P    Prejudice
Q    Quad Rugby
R    Representation
S    Self Advocate, Social Model, Special Needs
T    _________________________
U    Undue Burden, Universal Design
V    Vocational Rehabilitation
W    Wheelchairs, Willowbrook, White Cane
X    _________________________
Y    _________________________
Z    _________________________

I’d welcome any suggestions to fill in the alphabet. If it’s any good at all … meaning if anyone watches and listens … I would also consider some special programs for Patreon subscribers … such as Q&As and guest interviews.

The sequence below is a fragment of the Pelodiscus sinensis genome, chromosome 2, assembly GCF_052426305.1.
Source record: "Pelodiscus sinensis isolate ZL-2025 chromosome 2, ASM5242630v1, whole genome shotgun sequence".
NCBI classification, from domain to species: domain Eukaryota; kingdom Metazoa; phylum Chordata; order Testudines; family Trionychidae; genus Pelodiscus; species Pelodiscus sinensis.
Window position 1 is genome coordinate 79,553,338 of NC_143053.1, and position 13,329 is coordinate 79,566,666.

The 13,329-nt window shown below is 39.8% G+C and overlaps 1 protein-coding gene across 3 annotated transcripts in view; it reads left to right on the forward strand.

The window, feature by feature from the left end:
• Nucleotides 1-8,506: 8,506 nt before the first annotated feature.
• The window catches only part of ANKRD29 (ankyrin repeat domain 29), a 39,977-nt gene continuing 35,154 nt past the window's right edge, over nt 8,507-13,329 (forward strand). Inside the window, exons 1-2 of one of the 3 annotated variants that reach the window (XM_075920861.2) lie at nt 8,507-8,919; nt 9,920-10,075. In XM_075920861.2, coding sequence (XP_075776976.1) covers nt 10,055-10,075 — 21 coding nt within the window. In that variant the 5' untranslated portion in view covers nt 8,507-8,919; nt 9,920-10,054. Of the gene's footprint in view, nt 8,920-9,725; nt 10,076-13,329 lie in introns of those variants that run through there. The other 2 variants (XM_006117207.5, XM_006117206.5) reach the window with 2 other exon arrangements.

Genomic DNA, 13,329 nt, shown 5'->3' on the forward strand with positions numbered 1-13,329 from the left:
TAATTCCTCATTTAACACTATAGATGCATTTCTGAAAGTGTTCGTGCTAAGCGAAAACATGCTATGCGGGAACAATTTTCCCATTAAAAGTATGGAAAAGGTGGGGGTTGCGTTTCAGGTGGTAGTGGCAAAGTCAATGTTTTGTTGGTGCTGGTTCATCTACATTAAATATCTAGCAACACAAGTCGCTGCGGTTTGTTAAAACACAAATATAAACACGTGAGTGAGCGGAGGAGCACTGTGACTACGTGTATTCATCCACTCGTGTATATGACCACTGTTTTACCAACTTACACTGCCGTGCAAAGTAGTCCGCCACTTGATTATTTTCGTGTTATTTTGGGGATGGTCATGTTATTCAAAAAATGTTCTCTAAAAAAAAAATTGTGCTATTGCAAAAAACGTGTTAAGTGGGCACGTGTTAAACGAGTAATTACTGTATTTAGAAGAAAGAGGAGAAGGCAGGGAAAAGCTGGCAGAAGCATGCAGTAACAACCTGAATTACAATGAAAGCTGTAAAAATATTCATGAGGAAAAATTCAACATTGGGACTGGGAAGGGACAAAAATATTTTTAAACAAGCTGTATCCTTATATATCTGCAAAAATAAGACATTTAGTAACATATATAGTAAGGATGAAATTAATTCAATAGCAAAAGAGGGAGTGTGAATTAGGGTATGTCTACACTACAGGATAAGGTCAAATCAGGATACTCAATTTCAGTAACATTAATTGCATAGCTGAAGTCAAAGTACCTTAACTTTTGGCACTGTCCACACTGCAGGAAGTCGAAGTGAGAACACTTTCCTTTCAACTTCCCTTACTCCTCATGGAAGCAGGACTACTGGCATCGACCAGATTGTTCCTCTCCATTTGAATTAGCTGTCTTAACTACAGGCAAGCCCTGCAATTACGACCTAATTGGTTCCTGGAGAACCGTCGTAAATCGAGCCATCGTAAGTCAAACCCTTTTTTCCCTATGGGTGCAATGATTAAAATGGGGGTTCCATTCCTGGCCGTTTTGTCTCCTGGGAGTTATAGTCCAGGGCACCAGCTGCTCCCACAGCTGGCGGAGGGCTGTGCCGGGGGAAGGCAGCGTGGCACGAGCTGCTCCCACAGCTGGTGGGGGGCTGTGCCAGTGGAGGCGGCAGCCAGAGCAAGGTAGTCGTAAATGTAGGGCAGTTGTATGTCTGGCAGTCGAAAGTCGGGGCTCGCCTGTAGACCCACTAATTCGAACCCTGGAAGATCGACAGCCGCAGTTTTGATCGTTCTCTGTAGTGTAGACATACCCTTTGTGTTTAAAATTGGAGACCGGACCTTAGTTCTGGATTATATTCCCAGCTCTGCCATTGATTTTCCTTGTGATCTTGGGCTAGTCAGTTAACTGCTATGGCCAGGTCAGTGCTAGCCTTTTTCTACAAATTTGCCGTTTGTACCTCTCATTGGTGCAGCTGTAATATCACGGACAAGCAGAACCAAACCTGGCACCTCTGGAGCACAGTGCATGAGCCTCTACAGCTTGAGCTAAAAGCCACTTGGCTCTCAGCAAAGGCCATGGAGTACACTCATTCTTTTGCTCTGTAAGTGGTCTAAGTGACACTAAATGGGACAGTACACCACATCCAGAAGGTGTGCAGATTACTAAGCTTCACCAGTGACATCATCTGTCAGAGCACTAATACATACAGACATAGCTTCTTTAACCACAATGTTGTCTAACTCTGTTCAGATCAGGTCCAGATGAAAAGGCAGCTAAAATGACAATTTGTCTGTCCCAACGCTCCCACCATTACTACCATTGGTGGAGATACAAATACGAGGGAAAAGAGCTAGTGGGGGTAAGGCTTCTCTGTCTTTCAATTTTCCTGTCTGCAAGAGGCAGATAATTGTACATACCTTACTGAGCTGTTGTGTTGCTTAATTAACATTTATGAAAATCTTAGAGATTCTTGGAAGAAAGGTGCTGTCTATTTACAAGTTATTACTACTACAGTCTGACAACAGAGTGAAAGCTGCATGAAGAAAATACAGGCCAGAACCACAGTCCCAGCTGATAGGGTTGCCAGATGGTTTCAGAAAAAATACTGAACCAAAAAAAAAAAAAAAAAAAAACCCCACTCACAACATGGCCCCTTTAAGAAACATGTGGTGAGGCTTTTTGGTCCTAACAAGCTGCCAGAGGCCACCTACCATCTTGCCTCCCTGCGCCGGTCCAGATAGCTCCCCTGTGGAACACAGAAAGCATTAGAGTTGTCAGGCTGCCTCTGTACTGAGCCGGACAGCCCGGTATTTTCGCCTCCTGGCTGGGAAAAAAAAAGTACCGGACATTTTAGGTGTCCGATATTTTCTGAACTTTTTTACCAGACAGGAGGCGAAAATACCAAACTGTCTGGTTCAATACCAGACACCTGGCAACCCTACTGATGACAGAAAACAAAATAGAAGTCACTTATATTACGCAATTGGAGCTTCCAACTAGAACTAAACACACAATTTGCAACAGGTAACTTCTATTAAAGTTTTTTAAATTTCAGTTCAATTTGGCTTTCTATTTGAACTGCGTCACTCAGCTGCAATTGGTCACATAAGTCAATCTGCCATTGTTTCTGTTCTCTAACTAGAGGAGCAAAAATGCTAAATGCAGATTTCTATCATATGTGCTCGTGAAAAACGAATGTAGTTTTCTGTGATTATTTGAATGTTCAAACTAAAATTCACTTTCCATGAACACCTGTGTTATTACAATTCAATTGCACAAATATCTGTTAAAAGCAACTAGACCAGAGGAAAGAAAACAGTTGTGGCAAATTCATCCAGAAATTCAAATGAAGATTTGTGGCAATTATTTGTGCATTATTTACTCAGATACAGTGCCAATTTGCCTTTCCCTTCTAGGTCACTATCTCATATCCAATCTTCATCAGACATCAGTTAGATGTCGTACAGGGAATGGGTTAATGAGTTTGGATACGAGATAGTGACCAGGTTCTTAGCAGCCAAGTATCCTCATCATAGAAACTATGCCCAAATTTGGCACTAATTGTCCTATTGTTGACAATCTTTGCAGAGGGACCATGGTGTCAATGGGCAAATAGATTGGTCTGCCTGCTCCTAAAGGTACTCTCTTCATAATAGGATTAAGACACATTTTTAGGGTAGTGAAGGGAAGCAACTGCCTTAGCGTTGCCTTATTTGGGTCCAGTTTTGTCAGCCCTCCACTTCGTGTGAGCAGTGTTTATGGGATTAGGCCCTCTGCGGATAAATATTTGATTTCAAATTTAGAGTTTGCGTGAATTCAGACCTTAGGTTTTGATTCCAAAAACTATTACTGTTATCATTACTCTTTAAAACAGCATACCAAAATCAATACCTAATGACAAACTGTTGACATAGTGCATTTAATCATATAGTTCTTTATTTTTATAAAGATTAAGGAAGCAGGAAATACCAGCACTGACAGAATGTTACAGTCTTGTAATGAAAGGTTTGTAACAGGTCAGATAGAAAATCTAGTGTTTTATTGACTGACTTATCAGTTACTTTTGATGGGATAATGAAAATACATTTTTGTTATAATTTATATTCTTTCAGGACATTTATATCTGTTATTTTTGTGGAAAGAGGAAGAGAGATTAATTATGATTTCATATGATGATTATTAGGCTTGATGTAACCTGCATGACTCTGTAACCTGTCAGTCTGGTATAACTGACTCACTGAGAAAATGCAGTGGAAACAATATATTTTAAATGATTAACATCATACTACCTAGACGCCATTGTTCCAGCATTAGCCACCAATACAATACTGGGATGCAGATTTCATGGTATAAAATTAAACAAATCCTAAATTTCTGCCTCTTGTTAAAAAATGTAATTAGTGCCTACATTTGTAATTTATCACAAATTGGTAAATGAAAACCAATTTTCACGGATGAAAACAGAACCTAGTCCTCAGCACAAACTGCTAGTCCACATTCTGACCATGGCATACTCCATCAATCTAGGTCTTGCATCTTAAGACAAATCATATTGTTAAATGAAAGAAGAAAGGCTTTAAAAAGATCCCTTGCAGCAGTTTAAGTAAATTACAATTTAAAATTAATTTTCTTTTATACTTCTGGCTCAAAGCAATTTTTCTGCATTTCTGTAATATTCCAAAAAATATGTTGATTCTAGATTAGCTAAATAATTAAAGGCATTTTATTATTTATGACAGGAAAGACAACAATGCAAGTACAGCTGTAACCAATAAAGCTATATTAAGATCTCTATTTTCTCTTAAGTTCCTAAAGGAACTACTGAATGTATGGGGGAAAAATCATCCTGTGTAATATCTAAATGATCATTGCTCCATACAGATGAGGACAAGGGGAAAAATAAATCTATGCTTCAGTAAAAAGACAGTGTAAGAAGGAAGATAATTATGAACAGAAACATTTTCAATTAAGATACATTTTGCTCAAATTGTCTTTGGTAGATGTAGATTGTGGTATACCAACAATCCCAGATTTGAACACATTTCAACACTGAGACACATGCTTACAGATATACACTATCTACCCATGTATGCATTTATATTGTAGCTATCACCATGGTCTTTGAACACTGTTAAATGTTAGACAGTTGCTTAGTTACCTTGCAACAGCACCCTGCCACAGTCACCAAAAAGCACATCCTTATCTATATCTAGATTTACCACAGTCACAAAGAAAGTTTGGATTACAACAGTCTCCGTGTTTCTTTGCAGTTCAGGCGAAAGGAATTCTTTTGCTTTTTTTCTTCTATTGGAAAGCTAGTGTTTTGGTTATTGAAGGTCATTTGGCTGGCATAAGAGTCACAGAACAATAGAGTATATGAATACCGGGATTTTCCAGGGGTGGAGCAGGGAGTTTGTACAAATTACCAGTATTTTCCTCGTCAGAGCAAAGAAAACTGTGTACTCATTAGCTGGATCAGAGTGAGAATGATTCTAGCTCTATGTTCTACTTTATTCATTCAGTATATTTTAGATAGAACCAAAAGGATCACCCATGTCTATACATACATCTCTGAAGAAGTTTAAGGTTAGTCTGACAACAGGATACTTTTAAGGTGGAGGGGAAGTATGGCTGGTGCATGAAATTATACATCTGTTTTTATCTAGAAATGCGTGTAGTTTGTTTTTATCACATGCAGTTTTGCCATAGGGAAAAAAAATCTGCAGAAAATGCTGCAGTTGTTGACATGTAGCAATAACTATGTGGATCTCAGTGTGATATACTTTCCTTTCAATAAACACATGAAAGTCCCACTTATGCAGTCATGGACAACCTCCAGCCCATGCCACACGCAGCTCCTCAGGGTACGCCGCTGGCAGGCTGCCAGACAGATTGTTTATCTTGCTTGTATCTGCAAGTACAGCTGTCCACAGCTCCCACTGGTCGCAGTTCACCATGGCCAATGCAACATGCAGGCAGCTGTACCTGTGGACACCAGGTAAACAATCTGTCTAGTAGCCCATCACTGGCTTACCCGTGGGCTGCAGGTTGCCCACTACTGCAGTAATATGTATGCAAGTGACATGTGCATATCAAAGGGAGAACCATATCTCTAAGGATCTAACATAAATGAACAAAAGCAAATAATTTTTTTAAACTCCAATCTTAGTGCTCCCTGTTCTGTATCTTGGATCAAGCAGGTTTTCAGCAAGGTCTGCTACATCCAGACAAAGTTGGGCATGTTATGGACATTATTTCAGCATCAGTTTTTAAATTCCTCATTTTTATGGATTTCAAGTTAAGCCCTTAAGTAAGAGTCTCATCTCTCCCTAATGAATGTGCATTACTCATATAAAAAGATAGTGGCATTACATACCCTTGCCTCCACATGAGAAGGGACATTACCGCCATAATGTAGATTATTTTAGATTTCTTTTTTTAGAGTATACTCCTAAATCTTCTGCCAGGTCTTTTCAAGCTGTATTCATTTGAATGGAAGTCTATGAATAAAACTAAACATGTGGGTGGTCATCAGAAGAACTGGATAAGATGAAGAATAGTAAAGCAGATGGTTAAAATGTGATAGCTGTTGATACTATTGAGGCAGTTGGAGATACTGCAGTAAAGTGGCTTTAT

Obviously I’m still working on this, but I hope to post something on actual introductory video on YouTube sometime before the end of this Summer.

Disability Thinking: Do you talk about disability?

Disability Thought Of The Week on a yellow legal pad background

This week I have been thinking about why so many people still seem so ill-informed about disability issues. I have a theory I’m working on, but before getting into it, I want to get some feedback through a brief anonymous poll.

Click here to complete the survey

There will be followup to this in a couple of weeks, hopefully with a more fully-developed theory and some suggestions for making things better.

Disability Thought Of The Week: The Straw Thing

Disability Thought Of The Week on a yellow legal pad background